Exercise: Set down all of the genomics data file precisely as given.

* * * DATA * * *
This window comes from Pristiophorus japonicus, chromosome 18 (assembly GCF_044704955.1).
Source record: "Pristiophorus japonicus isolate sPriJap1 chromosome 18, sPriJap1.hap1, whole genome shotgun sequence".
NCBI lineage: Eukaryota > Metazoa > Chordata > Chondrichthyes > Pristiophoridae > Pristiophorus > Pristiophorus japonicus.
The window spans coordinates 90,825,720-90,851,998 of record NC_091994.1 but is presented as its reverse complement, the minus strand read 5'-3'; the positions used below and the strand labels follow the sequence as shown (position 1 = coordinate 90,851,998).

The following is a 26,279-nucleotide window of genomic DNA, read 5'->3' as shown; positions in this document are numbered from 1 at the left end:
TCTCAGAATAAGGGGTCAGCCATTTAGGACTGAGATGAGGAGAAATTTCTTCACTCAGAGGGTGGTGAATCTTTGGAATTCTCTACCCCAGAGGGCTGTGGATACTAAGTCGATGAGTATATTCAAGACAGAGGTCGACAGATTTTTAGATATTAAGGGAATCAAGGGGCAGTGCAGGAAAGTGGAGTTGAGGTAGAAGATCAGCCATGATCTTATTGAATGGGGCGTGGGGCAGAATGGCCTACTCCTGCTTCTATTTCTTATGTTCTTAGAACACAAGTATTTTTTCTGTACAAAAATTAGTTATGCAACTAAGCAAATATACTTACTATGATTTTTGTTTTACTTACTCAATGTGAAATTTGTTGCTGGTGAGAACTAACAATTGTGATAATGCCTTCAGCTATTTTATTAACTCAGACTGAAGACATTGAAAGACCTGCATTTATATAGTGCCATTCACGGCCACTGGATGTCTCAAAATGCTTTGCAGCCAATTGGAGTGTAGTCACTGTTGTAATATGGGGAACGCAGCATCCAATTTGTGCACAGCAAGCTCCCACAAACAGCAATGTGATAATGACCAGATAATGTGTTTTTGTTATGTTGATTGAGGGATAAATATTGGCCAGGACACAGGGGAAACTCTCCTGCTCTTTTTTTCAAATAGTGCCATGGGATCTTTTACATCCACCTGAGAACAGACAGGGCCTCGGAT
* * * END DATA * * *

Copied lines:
This window comes from Pristiophorus japonicus, chromosome 18 (assembly GCF_044704955.1).
Source record: "Pristiophorus japonicus isolate sPriJap1 chromosome 18, sPriJap1.hap1, whole genome shotgun sequence".
NCBI lineage: Eukaryota > Metazoa > Chordata > Chondrichthyes > Pristiophoridae > Pristiophorus > Pristiophorus japonicus.
The window spans coordinates 90,825,720-90,851,998 of record NC_091994.1 but is presented as its reverse complement, the minus strand read 5'-3'; the positions used below and the strand labels follow the sequence as shown (position 1 = coordinate 90,851,998).

The following is a 26,279-nucleotide window of genomic DNA, read 5'->3' as shown; positions in this document are numbered from 1 at the left end:
TCTCAGAATAAGGGGTCAGCCATTTAGGACTGAGATGAGGAGAAATTTCTTCACTCAGAGGGTGGTGAATCTTTGGAATTCTCTACCCCAGAGGGCTGTGGATACTAAGTCGATGAGTATATTCAAGACAGAGGTCGACAGATTTTTAGATATTAAGGGAATCAAGGGGCAGTGCAGGAAAGTGGAGTTGAGGTAGAAGATCAGCCATGATCTTATTGAATGGGGCGTGGGGCAGAATGGCCTACTCCTGCTTCTATTTCTTATGTTCTTAGAACACAAGTATTTTTTCTGTACAAAAATTAGTTATGCAACTAAGCAAATATACTTACTATGATTTTTGTTTTACTTACTCAATGTGAAATTTGTTGCTGGTGAGAACTAACAATTGTGATAATGCCTTCAGCTATTTTATTAACTCAGACTGAAGACATTGAAAGACCTGCATTTATATAGTGCCATTCACGGCCACTGGATGTCTCAAAATGCTTTGCAGCCAATTGGAGTGTAGTCACTGTTGTAATATGGGGAACGCAGCATCCAATTTGTGCACAGCAAGCTCCCACAAACAGCAATGTGATAATGACCAGATAATGTGTTTTTGTTATGTTGATTGAGGGATAAATATTGGCCAGGACACAGGGGAAACTCTCCTGCTCTTTTTTTCAAATAGTGCCATGGGATCTTTTACATCCACCTGAGAACAGACAGGGCCTCGGAT